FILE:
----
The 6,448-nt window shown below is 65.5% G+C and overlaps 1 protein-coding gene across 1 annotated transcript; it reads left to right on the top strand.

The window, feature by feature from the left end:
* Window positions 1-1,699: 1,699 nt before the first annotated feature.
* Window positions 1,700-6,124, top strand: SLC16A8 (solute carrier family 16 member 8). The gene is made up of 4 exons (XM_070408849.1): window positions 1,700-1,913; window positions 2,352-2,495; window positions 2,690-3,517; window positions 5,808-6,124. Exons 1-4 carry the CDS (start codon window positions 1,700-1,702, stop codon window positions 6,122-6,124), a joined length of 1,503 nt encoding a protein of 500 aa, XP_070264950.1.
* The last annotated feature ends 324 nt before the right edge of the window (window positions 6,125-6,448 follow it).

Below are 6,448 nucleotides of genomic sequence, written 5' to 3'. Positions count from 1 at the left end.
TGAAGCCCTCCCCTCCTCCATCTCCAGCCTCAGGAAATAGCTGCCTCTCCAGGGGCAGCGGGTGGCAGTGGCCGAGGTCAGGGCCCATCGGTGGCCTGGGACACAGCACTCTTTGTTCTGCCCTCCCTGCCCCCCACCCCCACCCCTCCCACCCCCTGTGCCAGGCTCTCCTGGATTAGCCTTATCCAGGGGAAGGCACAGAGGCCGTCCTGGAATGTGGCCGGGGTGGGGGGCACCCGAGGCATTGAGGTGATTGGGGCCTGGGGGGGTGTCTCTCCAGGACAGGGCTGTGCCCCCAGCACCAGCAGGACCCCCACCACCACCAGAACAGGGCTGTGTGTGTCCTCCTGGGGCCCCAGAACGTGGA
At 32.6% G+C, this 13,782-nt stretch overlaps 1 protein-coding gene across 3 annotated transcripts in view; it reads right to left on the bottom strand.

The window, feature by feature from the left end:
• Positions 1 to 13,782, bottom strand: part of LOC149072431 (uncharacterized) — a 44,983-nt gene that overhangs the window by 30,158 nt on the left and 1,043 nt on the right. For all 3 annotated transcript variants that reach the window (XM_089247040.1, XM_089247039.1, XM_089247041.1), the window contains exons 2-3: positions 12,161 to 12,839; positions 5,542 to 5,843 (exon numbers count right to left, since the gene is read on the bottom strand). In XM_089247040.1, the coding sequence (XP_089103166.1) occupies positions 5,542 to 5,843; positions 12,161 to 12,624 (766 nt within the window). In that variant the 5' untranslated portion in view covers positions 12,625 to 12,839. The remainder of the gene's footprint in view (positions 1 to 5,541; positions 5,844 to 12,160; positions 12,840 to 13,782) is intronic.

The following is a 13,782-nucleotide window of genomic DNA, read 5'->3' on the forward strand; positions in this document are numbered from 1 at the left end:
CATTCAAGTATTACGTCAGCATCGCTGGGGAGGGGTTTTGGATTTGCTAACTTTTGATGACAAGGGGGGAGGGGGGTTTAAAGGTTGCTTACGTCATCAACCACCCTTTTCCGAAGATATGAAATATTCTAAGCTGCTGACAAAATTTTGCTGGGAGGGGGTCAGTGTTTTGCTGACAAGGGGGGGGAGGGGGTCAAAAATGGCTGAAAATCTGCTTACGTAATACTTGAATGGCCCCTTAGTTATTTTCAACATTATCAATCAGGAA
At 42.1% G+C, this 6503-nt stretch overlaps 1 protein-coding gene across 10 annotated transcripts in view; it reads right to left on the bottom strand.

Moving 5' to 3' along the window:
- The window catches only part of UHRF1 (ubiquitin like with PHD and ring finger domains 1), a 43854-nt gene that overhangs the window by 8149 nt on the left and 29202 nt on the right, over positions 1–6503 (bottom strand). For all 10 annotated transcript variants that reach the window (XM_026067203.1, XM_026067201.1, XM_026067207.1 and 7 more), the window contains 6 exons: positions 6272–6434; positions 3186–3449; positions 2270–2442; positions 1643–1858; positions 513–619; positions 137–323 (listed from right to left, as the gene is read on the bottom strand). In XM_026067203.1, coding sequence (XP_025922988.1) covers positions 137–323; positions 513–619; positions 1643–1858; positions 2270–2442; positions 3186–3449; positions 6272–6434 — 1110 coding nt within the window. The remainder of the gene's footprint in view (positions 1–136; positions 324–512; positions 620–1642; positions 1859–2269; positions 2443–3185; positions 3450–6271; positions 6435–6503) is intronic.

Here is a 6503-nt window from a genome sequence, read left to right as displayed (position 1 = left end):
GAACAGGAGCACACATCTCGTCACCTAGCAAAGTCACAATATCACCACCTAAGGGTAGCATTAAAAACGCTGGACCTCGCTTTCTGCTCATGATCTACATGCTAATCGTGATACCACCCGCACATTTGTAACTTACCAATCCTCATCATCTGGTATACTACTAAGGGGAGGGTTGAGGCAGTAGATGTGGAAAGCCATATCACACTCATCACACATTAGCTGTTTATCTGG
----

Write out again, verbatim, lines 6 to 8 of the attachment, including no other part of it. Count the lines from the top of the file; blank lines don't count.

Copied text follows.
Below are 6,448 nucleotides of genomic sequence, written 5' to 3'. Positions count from 1 at the left end.
TGAAGCCCTCCCCTCCTCCATCTCCAGCCTCAGGAAATAGCTGCCTCTCCAGGGGCAGCGGGTGGCAGTGGCCGAGGTCAGGGCCCATCGGTGGCCTGGGACACAGCACTCTTTGTTCTGCCCTCCCTGCCCCCCACCCCCACCCCTCCCACCCCCTGTGCCAGGCTCTCCTGGATTAGCCTTATCCAGGGGAAGGCACAGAGGCCGTCCTGGAATGTGGCCGGGGTGGGGGGCACCCGAGGCATTGAGGTGATTGGGGCCTGGGGGGGTGTCTCTCCAGGACAGGGCTGTGCCCCCAGCACCAGCAGGACCCCCACCACCACCAGAACAGGGCTGTGTGTGTCCTCCTGGGGCCCCAGAACGTGGA
At 32.6% G+C, this 13,782-nt stretch overlaps 1 protein-coding gene across 3 annotated transcripts in view; it reads right to left on the bottom strand.